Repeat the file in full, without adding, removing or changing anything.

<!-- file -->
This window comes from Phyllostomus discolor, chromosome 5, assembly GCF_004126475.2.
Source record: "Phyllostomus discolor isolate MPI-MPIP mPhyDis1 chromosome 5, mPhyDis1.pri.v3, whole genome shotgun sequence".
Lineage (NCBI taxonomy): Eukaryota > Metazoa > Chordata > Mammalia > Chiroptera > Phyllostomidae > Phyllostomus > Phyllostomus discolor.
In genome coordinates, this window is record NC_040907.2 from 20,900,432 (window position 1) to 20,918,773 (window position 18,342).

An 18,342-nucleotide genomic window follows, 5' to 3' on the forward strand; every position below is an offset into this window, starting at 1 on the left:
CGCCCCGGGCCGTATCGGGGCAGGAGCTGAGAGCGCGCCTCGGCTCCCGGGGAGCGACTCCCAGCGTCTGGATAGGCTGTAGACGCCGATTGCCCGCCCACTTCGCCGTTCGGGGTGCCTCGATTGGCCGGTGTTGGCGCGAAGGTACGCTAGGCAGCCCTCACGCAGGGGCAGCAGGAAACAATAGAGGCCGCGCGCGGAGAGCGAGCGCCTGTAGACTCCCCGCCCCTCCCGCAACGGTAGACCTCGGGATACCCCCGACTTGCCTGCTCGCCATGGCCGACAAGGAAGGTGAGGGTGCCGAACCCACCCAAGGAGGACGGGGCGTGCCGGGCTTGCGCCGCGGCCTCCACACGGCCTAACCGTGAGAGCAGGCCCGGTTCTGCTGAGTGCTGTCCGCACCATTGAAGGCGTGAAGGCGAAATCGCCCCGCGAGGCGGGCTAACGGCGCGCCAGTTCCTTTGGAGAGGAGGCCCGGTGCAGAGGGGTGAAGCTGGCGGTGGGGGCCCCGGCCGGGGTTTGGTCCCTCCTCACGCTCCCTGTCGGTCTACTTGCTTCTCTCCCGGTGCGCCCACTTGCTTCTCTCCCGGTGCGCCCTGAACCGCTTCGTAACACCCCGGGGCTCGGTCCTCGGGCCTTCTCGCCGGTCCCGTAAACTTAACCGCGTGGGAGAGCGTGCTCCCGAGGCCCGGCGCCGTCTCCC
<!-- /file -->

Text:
This window comes from Phyllostomus discolor, chromosome 5, assembly GCF_004126475.2.
Source record: "Phyllostomus discolor isolate MPI-MPIP mPhyDis1 chromosome 5, mPhyDis1.pri.v3, whole genome shotgun sequence".
Lineage (NCBI taxonomy): Eukaryota > Metazoa > Chordata > Mammalia > Chiroptera > Phyllostomidae > Phyllostomus > Phyllostomus discolor.
In genome coordinates, this window is record NC_040907.2 from 20,900,432 (window position 1) to 20,918,773 (window position 18,342).

An 18,342-nucleotide genomic window follows, 5' to 3' on the forward strand; every position below is an offset into this window, starting at 1 on the left:
CGCCCCGGGCCGTATCGGGGCAGGAGCTGAGAGCGCGCCTCGGCTCCCGGGGAGCGACTCCCAGCGTCTGGATAGGCTGTAGACGCCGATTGCCCGCCCACTTCGCCGTTCGGGGTGCCTCGATTGGCCGGTGTTGGCGCGAAGGTACGCTAGGCAGCCCTCACGCAGGGGCAGCAGGAAACAATAGAGGCCGCGCGCGGAGAGCGAGCGCCTGTAGACTCCCCGCCCCTCCCGCAACGGTAGACCTCGGGATACCCCCGACTTGCCTGCTCGCCATGGCCGACAAGGAAGGTGAGGGTGCCGAACCCACCCAAGGAGGACGGGGCGTGCCGGGCTTGCGCCGCGGCCTCCACACGGCCTAACCGTGAGAGCAGGCCCGGTTCTGCTGAGTGCTGTCCGCACCATTGAAGGCGTGAAGGCGAAATCGCCCCGCGAGGCGGGCTAACGGCGCGCCAGTTCCTTTGGAGAGGAGGCCCGGTGCAGAGGGGTGAAGCTGGCGGTGGGGGCCCCGGCCGGGGTTTGGTCCCTCCTCACGCTCCCTGTCGGTCTACTTGCTTCTCTCCCGGTGCGCCCACTTGCTTCTCTCCCGGTGCGCCCTGAACCGCTTCGTAACACCCCGGGGCTCGGTCCTCGGGCCTTCTCGCCGGTCCCGTAAACTTAACCGCGTGGGAGAGCGTGCTCCCGAGGCCCGGCGCCGTCTCCC